In traditional medicine, every last part of the turtle is consumed, including their turtle meat, as well as their skin, heads, eggs, shells and even their blood, urine, and bile. The eggs, blood and bile are all added to wine to provide particular cures, whereas the skin and head are eaten alone. The shell can either be ground into powder or boiled in water, and the urine is used as drops in the ear or consumed as a beverage.
These various concoctions are believed to cure coughs, prolapse of the rectum, deafness, cancer and everything in between. The wide variety of uses as well as the simple fact that they can be transported and kept alive for long periods of time post-capture has made turtles highly desirable ingredients for traditional medicine.
As previously mentioned, turtles have been consumed this way for thousands of years. So why are there suddenly growing conservation concerns when there never were in the past? The problem lies with China’s booming population coupled with a traditional mindset when it comes to medicine.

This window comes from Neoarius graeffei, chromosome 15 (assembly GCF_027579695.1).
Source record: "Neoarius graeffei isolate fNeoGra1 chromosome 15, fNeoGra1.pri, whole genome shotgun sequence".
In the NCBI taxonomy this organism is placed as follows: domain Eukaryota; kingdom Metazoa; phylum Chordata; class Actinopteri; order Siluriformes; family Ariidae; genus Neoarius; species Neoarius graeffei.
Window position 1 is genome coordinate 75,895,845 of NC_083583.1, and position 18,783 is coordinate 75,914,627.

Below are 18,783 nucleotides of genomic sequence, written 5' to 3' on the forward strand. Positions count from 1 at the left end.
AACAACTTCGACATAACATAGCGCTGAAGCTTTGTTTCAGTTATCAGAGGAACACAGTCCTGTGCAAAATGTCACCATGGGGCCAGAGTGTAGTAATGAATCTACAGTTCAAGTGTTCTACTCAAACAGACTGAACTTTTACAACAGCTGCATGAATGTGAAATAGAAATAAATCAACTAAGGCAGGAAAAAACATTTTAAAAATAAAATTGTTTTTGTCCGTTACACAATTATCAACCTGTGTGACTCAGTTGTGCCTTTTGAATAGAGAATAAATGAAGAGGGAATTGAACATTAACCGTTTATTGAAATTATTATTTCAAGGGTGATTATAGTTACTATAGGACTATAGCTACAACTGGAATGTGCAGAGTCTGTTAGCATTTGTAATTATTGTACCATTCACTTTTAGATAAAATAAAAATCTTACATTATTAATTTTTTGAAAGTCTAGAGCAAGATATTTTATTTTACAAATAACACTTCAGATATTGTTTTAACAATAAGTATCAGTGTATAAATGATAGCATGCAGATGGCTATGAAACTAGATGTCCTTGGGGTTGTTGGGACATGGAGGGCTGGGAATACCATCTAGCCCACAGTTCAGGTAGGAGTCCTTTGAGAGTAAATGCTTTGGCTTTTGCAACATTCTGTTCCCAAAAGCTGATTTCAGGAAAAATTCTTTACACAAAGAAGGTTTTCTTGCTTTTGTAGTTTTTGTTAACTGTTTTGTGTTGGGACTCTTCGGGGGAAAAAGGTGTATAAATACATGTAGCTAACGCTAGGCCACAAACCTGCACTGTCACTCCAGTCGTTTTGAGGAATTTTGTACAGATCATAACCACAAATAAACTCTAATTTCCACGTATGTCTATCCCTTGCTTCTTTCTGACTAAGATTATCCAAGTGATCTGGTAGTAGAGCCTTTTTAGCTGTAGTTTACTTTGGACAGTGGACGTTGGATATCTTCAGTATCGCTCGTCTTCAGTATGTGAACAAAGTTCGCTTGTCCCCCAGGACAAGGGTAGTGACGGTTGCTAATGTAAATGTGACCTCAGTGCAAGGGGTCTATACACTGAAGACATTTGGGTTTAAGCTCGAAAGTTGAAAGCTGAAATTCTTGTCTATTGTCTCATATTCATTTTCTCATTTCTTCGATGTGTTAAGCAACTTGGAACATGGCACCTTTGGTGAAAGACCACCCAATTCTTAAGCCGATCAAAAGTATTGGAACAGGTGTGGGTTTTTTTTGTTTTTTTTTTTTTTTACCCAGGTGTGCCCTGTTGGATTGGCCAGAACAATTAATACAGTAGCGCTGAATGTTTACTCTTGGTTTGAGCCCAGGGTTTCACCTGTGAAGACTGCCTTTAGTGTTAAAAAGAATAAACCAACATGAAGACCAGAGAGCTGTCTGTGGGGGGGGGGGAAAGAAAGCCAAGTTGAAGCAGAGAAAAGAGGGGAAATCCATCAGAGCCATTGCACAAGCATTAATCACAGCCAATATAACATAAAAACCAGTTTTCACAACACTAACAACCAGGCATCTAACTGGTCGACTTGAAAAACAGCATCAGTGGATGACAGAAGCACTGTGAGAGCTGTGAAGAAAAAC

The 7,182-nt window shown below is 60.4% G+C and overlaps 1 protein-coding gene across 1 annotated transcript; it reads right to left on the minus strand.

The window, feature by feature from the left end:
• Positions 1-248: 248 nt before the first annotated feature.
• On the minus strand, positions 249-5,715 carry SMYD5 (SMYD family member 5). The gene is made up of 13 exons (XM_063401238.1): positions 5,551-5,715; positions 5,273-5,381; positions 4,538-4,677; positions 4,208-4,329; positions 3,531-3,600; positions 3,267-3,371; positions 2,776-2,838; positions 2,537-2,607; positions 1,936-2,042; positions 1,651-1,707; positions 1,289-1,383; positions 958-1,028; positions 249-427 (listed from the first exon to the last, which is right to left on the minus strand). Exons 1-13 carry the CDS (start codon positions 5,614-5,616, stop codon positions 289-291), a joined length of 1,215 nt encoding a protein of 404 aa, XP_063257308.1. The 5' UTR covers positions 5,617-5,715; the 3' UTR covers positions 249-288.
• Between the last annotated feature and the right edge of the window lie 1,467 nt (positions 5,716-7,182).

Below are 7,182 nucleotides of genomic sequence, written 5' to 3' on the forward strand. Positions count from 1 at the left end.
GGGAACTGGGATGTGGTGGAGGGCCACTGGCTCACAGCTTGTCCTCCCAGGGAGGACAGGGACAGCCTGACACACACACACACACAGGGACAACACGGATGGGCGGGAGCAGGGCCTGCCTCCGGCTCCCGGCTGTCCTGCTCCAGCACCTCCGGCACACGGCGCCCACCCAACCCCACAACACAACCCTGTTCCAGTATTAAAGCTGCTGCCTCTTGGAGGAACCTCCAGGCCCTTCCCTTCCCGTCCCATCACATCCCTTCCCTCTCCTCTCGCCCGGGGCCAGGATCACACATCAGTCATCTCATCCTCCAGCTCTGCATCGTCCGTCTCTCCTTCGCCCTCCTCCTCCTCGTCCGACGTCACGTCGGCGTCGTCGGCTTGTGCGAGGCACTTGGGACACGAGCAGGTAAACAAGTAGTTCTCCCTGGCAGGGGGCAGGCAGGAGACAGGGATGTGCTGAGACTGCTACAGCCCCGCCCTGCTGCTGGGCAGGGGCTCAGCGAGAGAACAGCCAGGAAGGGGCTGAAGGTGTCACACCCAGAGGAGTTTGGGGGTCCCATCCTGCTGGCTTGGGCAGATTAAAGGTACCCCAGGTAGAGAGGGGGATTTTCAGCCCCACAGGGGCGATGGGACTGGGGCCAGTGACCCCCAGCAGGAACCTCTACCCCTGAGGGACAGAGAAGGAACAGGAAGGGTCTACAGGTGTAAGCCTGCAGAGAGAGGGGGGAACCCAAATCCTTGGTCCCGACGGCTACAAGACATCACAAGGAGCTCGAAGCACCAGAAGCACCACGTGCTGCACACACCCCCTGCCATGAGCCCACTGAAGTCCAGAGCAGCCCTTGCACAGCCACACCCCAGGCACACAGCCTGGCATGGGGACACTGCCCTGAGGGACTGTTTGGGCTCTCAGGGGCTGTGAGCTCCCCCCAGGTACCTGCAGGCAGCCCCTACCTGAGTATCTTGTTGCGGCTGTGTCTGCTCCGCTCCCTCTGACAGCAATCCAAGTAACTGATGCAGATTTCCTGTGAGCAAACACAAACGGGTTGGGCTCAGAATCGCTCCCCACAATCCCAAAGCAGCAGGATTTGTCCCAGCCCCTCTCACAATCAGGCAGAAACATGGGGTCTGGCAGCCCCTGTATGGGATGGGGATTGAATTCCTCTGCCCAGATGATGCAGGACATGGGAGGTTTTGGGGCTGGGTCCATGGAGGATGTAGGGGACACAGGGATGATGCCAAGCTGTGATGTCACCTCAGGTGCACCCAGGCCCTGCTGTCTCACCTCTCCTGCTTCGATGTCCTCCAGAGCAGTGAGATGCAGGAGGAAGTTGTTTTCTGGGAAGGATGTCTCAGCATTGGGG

“Approximately 90 percent of China’s modern day society believes that traditional Chinese medicines work, and are supportive of the exploitation of wildlife for their use,” write the authors.
Reeves’ turtle (Mauremys reevesii) is an often targeted species, and is endangered. Photo by O’Shea et al., 2011.
With China’s population at 1.3 billion and growing, demand for turtles is also increasing. On top of population growth, China’s economy has improved greatly in recent years and more families are able to afford turtles, further increasing the demand. In addition to direct harvesting, economic growth has led to urban expansion and consequential destruction of aquatic wildlife habitat and heavy pollution of what remains nearby.